Dave Bittner: Does this require any user interaction? Other than visiting that URL, does the user have to do anything, or are there any alerts that they would see? 

Dor Zvi: Yes, it is. It requires the user to save a bookmark, which - inside that bookmark URL, there will be a JavaScript code. 

Dave Bittner: And so then when the user visits that bookmark, that's what executes the code? 

Dor Zvi: Exactly. 

Dave Bittner: So when that code is executing, is there anything visible to the user? Do they - are there any screens that pop up, or are they in any way aware of what's going on here? 

Dor Zvi: No, no. That's completely seamless. And I think, like, turning browser extensions off, it can affect the user experience as well as the security level. So at best, the attacker will disable ad-blocking extension, and you will notice that. But in the same way, it can be an extension that organizations use for browser protection. And in such a case, the attacker may turn off scanning mechanisms and then easily attack and remain under the radar. So you will not notice any change. 

Dave Bittner: Does the attacker have any visibility into the user's environment? Are they able to select which extensions they're able to disable, or is it an all-or-nothing kind of thing? 

Dor Zvi: So yeah, they basically see all installed extensions, and they can selectively force-disable the one that they want to disable. It can be all of them, but it can be a specific one that they chose.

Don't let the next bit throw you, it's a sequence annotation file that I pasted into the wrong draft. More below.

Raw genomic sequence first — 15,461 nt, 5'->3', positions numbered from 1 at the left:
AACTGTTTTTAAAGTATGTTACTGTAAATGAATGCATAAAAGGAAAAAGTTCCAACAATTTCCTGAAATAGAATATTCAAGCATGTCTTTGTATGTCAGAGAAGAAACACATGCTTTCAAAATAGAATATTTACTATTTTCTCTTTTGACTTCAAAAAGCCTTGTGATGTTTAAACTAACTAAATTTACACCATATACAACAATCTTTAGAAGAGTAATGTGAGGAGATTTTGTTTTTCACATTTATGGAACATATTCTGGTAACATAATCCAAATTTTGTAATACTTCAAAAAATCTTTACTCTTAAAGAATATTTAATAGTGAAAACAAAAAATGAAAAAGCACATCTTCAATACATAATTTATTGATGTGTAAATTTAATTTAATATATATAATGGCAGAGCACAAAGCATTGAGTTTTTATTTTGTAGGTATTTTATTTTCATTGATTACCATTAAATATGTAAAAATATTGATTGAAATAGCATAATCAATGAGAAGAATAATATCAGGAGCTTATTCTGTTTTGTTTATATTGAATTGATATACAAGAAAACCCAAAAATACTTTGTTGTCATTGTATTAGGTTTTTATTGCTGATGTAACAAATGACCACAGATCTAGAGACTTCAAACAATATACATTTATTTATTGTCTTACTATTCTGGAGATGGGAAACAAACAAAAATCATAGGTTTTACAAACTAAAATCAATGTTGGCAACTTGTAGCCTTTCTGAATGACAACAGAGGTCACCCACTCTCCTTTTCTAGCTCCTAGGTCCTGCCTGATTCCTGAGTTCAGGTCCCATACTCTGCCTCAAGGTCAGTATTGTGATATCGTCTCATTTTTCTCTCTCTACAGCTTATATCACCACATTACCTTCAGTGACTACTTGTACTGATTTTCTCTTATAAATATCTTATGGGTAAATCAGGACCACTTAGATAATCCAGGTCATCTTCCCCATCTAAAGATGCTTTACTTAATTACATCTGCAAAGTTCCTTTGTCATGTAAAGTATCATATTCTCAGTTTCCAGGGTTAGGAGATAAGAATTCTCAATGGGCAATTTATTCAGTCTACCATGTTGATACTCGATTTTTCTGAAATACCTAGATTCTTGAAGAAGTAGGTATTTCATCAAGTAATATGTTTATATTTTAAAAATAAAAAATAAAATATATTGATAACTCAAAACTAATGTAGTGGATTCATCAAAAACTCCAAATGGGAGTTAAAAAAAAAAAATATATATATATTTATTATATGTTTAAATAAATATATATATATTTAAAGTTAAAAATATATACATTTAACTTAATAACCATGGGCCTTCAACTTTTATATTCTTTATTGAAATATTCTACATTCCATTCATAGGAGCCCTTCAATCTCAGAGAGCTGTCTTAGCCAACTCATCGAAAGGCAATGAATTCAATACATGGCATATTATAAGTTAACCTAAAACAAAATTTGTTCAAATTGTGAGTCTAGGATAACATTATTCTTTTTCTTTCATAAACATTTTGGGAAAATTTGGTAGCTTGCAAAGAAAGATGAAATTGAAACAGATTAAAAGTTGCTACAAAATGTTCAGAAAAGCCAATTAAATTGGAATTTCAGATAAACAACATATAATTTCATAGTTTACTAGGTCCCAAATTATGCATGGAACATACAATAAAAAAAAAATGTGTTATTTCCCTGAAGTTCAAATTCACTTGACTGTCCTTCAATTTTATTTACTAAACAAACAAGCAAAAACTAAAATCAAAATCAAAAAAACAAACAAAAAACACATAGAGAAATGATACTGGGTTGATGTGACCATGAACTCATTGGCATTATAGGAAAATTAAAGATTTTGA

Dave Bittner: Wow. And would an administrator have any notice that this had taken place? 

Dor Zvi: It can be. It depends on how they manage their browser extensions. But usually there is no alerting system on such solutions or extensions. So it can be both. 

Dave Bittner: I see. Now, have you all come across examples of this being used in the wild? 

Dor Zvi: Yes, we did. We did. It was kind of a social attack page that triggers you - try to trick you to save bookmark of that specific website. They use Amazon gift card image or free iPhone message that once you click and save it bookmark, you should receive something. But that's, I think, the social side of it. And once you saved it, that's it. 

Dave Bittner: And what do you suppose they're after here? I mean, disabling extensions in someone's Chrome browser - are they looking to, you know, disable antivirus in the browser? What do you think they're after here? 

Dor Zvi: Right. So that's basically just a type of technique to go under the radar and avoid the security. So it can be used in the personal market to run ads or just a kind of social attack. And it can also be a first stage of a more sophisticated attack on a big company that - being used to disable their security. So there is no specific type of attacker that will use that. It's more the technique of how can we go under the radar and avoid in-browser security?